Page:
As much as I am a music lover, I went through a drought of listening to new music. That was in high school where I did all my classic rock research, yet didn't listen to a lot of popular music minus a few old stand bys (STP, Beck.) Once I graduated in 2002, I looked for some new music to spice up my life as a college student. I also wanted to host a college radio station and knew that without newer music, my show would suck. Anyway, I went to my local record store, Tunes, and decided to by some albums I had read about in Rolling Stone. One of these new buzz bands at the time was Interpol. I had heard nothing by them, but decided for some reason to believe what they had to say. I bought their debut, Turn On The Bright Lights, with no audio knowledge of what they sounded like. Even the bands they were being compared to were news to me. Needless to say, the fact it is on this list just goes to show you that it severly impacted in all the best ways the way I look at music.
For someone coming out of researching music like Deep Purple, Pink Floyd, The Who and more of the same classic rock ilk, this was mind shatteringly different. And I liked it. It lead to me just buying records without listening to them or even knowing the band. It was a fruitful listen. I still remember it's first run through in my mother's car stereo. It was blasting and it was a fantastic first listen. In time, I started to appreciate albums for what they were rather than just singles or varying songs. This would later turn into my love for vinyl where you have less control over skipping songs like on CD's. This was probably one of those albums where I started appreciating new music and new albums as an art. Comparisons aside to Joy Division and Echo & The Bunnymen, Interpol knows how to write a damn fine tune.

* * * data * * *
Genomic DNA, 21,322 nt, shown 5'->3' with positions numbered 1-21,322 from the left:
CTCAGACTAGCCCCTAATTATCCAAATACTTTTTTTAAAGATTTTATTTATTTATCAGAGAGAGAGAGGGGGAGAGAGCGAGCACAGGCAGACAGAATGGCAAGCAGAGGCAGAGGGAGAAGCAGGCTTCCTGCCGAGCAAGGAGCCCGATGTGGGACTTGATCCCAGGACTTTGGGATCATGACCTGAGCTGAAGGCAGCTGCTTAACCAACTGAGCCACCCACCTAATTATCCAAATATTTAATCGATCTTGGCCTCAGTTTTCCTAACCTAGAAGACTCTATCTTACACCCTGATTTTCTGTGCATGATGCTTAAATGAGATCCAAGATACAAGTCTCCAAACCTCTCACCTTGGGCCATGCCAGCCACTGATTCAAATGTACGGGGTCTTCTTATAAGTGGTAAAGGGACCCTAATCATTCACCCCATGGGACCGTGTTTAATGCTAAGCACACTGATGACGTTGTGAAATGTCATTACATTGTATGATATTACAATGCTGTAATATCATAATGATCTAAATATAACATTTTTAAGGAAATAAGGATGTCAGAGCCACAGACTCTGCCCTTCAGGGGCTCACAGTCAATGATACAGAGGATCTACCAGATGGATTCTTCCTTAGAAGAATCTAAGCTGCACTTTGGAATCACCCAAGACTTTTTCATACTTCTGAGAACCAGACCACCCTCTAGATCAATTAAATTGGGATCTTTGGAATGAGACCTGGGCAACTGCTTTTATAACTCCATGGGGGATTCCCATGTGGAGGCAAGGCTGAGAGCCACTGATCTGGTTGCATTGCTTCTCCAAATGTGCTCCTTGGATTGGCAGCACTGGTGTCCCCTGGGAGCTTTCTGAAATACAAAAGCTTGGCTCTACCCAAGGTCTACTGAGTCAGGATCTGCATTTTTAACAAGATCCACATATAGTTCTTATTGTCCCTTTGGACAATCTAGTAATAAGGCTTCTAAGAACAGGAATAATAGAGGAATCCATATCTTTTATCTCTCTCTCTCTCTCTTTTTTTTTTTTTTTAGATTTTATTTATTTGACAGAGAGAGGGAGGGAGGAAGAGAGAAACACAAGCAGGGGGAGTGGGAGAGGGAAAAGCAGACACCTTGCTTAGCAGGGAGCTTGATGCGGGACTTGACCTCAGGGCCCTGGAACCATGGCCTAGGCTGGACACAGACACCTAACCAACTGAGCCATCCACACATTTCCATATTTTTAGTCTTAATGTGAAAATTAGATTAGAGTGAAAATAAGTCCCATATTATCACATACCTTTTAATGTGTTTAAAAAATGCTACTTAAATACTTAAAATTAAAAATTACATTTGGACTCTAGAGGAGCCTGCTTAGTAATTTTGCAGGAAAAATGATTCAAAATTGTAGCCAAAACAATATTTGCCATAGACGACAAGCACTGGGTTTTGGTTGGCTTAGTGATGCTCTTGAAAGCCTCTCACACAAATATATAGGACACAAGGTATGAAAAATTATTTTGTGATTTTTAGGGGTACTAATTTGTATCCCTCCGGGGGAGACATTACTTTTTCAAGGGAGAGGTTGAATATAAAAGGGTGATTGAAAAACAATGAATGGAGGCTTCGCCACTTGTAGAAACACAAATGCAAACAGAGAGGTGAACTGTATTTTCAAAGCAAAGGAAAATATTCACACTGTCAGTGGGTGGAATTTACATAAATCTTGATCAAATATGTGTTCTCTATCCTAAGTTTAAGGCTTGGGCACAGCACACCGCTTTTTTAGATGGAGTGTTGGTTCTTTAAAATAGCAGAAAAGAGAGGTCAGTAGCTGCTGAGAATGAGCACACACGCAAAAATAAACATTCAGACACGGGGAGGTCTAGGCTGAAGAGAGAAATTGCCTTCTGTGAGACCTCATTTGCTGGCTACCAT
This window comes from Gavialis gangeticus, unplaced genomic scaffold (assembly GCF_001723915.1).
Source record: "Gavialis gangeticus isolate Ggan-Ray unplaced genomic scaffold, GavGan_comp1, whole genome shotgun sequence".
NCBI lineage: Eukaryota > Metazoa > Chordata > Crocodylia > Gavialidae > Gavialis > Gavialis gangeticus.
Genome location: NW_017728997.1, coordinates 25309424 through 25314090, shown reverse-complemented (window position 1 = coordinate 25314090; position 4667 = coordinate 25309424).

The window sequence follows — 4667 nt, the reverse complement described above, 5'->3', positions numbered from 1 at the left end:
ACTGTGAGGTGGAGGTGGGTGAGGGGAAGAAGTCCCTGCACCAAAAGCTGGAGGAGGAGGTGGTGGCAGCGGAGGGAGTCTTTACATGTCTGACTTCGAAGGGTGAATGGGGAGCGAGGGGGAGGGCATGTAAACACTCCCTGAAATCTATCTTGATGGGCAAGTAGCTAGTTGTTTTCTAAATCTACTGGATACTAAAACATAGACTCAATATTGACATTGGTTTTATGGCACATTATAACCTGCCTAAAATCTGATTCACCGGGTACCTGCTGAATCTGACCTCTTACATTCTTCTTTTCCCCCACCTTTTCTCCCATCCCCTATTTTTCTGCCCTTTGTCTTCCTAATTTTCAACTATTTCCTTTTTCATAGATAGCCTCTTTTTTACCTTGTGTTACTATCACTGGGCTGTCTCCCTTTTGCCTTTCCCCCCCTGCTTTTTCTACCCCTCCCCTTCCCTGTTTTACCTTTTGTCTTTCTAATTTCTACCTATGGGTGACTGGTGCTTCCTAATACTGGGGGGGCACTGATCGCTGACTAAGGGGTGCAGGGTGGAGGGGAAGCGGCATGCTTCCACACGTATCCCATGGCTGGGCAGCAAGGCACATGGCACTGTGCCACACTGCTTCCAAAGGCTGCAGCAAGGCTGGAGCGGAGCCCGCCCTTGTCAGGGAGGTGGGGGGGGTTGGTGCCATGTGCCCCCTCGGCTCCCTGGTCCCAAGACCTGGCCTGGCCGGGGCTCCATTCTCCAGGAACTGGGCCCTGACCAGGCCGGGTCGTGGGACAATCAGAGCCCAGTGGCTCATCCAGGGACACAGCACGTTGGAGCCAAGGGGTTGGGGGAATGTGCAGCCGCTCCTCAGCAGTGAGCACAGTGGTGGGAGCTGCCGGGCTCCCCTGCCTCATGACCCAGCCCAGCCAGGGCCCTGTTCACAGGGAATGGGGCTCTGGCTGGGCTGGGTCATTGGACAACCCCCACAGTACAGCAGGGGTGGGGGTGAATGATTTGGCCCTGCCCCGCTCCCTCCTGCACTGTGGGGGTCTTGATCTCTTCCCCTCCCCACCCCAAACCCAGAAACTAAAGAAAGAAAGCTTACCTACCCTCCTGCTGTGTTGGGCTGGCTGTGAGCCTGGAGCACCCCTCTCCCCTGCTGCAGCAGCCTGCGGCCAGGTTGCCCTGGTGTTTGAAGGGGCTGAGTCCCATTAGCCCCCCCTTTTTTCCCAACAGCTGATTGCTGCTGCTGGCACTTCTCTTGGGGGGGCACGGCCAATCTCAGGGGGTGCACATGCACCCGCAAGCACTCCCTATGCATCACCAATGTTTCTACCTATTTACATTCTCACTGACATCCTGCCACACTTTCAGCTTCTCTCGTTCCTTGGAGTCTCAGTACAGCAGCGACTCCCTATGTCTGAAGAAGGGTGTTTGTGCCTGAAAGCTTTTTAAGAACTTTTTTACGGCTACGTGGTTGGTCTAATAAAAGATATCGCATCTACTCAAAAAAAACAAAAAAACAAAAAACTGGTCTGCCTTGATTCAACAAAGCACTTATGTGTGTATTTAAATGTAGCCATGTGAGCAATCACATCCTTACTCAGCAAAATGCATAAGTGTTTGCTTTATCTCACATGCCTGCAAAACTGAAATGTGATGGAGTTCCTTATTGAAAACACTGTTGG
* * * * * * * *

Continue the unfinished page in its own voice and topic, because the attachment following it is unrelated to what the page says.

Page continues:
The album got heavy rotation on my radio show. "Untitled" was even a contender for opening theme music for my show, but for the first half of my tenure on La Salle University's radio program, I opted for no theme music. Regardless, every show was probably showcasing another cut from the album. I had just loved the record so much that I needed to constantly play it. Then shortly after, I had made my first trip to the Trocedero theater to see them play. I know, this is crazy, but Interpol was my first small venue concert. It was truly a great event. Seeing a band I just recently started listening to and a band who just recently started producing records in such a small place was phenomenal. That concert experience alone got me into finding even more music. Thanks to that show, I saw The Raveonettes live for the first time and immediately was a follower.
The album has such a great atmosphere to it. Kind of dreary yet with shards of pop riffs and quality musicianship that sheds light on the haze. "Obstacle 1" is one of those songs that just has a structural integrity to it that I can't not ever get sick of it. The drumming alone is inspired and interesting in how it changes. It's a passionate song that is brilliant live. "NYC" and "Stella" are the old classics now. Songs like "Leif Erikson" and "Roland" will stay personal favorites as they just rock on levels that go beyond explaining.
I guess what it boils down to is that Turn On the Bright Lights may be the first record of the Oughts that really had any kind of impact on my musical listening. It shaped the way my radio show went, it made me more aware of new and underground music and it made me discover older bands that they took influences from and spread the ark of my musical loving even further into the spectrum of variety. For this, it will always remain important to me as a great album.
1. The Who - Tommy
2. Beck - Odelay
3. Television - Marquee Moon
4. Weezer - Pinkerton
5. Brian Eno - Before & After Science
6. Wilco - A Ghost is Born
7. The Beatles - Rubber Soul
8. Grand Funk Railroad - Closer to Home
9. Foo Fighters - The Colour & The Shape
10. Elton John - Tumbleweed Connection
11. Interpol - Turn On the Bright Lights
Up Next: King Crimson's In The Court of the Crimson King